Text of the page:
Tuesday, October 13, 2009


TORAH SCROLL: The Torah is the five books of Moses

I am still flying high from the dancing at Chabad Israel Center in New York City on Simchat Torah!

This past Saturday in Israel and around the Jewish world the festival of Simchat Torah took place. Simchat Torah  “Rejoicing in the Torah”, celebrates the conclusion of the annual cycle of the public weekly reading from the Torah. Each week, a different portion (Parsha) of the Torah and the Prophets are publicly read in the synagogue, starting with Genesis Chapter 1 and working our way to Deuteronomy 34. On Simchat Torah, we read the last Torah portion (Parsha), then immediately proceeded to the first chapter of Genesis, taking the Torah a full circle, a circle that never ends.

This completion of the reading of the Torah is a time of great celebration in synagogues all over the world. In most synagogues, the Torah is removed from the ark and carried around with plenty of singing and dancing. Drinking is very common during the procession; in fact, it is traditional for the priestly blessing to be performed early in the service to make sure that the Kohanim (priests, a descendant of Aaron, in charge of the rites in the temple; not the same as a Rabbi) are not drunk at the time of the blessing. As many people as possible are called up for an “aliyah” (reciting a blessing over the Torah reading) which is considered an honor. In addition, people are given the honor of carrying a Torah scroll in the procession. Children do not carry the scrolls because they are too heavy, but often follow the procession carrying small paper Torah scrolls.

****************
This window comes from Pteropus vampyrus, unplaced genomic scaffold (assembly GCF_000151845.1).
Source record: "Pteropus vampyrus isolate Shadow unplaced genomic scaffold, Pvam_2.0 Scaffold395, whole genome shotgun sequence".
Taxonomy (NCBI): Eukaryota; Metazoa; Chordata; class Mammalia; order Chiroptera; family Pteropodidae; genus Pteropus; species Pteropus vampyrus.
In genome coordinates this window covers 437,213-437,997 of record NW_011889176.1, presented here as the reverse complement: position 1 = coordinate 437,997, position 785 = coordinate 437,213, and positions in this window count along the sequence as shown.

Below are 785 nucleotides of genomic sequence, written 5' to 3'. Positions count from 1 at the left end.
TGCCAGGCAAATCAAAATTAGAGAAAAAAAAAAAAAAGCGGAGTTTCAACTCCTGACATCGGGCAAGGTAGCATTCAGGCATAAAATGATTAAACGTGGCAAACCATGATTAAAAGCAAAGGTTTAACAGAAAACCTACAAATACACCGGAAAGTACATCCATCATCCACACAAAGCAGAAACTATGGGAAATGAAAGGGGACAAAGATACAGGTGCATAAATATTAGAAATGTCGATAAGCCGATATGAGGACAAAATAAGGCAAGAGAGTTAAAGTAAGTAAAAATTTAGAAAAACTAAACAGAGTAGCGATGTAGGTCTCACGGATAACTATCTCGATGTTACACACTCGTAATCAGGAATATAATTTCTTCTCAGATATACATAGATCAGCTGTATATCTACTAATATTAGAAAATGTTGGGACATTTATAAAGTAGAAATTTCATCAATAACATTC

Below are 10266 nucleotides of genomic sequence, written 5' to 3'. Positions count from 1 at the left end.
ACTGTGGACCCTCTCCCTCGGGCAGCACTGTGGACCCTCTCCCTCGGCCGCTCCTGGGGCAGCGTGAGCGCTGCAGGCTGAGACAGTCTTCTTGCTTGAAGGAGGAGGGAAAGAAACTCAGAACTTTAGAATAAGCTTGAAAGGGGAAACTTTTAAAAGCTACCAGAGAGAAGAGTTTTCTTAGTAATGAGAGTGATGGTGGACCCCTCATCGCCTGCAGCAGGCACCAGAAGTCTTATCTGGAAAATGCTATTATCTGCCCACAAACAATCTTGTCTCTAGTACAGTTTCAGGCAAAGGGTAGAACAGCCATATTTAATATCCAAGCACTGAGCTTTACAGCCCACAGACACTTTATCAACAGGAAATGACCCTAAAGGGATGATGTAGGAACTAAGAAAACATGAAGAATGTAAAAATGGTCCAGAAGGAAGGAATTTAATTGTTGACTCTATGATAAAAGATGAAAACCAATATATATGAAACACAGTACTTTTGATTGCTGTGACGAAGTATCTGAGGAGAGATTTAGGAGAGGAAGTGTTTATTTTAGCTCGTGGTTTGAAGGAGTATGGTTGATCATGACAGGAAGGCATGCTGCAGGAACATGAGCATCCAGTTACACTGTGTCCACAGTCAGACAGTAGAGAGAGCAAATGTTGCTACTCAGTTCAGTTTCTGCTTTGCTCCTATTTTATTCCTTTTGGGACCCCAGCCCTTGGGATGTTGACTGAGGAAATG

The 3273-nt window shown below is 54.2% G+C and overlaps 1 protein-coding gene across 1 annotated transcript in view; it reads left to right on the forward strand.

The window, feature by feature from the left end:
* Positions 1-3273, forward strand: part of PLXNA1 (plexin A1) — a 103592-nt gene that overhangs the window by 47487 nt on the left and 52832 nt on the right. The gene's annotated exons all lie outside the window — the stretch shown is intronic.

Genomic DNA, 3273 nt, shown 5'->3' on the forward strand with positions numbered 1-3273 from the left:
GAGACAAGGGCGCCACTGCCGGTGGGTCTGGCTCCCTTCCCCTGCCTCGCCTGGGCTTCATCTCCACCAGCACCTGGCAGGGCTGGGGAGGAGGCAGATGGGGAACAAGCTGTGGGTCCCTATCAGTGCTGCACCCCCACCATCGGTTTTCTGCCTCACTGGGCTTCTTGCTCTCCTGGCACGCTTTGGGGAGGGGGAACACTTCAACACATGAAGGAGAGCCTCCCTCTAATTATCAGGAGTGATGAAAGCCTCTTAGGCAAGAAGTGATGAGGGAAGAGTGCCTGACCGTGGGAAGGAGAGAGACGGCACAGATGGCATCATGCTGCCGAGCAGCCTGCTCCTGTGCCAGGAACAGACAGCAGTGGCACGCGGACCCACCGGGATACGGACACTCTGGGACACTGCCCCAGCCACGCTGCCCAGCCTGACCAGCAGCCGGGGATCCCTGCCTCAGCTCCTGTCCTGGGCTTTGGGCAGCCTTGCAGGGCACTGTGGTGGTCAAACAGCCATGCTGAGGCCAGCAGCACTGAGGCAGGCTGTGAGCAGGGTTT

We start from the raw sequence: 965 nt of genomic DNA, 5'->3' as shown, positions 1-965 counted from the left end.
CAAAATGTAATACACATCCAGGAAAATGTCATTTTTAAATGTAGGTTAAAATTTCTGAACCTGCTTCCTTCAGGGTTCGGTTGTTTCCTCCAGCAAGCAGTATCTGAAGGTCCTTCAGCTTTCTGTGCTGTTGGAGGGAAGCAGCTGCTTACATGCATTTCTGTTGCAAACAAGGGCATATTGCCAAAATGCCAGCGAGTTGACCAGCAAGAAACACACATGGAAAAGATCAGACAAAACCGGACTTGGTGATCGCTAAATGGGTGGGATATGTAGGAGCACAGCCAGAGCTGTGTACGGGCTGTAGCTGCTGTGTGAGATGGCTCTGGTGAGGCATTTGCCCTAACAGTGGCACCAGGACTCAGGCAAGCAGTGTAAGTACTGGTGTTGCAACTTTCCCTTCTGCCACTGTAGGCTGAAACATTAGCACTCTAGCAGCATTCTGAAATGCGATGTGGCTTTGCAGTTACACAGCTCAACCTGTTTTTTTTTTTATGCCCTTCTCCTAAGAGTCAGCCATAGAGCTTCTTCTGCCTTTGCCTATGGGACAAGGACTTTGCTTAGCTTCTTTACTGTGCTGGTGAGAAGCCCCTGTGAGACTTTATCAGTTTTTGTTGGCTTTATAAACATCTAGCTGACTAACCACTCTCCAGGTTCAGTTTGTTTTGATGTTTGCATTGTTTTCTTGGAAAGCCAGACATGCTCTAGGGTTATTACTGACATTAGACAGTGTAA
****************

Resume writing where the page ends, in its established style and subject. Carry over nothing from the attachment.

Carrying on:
In some synagogues, ceremonies marking the beginning of a child’s Jewish education are held at this time.

Image credit:Israel21c 


Becky's Soap Shoppe said...

The Jewish culture has always intrigued me to the point that I recently started learning Hebrew and some of the prayers in Hebrew. The pronunciation isn't too hard but the reading part...that's another story:-)

Linda Crawford said...

Hy Becky, thank you very much for your comment.

Congratulations on your Hebrew lessons. In my opinion Hebrew is a difficult language for English speakers, especially if they speak only English.

Did you get to the "Nikkud" portion yet?

Learning Hebrew, there are a series of dots and dashes, under, above or inside the letter. These dots are called nikkud; most nikkud indicate vowels.
Then there are different script for sacred writing such as the Torah scrolls,or the scrolls inside tefillin or mezuzot. This style is referred to as Sefrei Torah. The Hebrew alphabet that is used today is referred to as the Assyrian Script.

People who are fluent in the language do not need the nikkud to read Hebrew and most things written in Hebrew in Israel are written without nikkud.

Good luck on learning Hebrew, I'm still not fluent yet.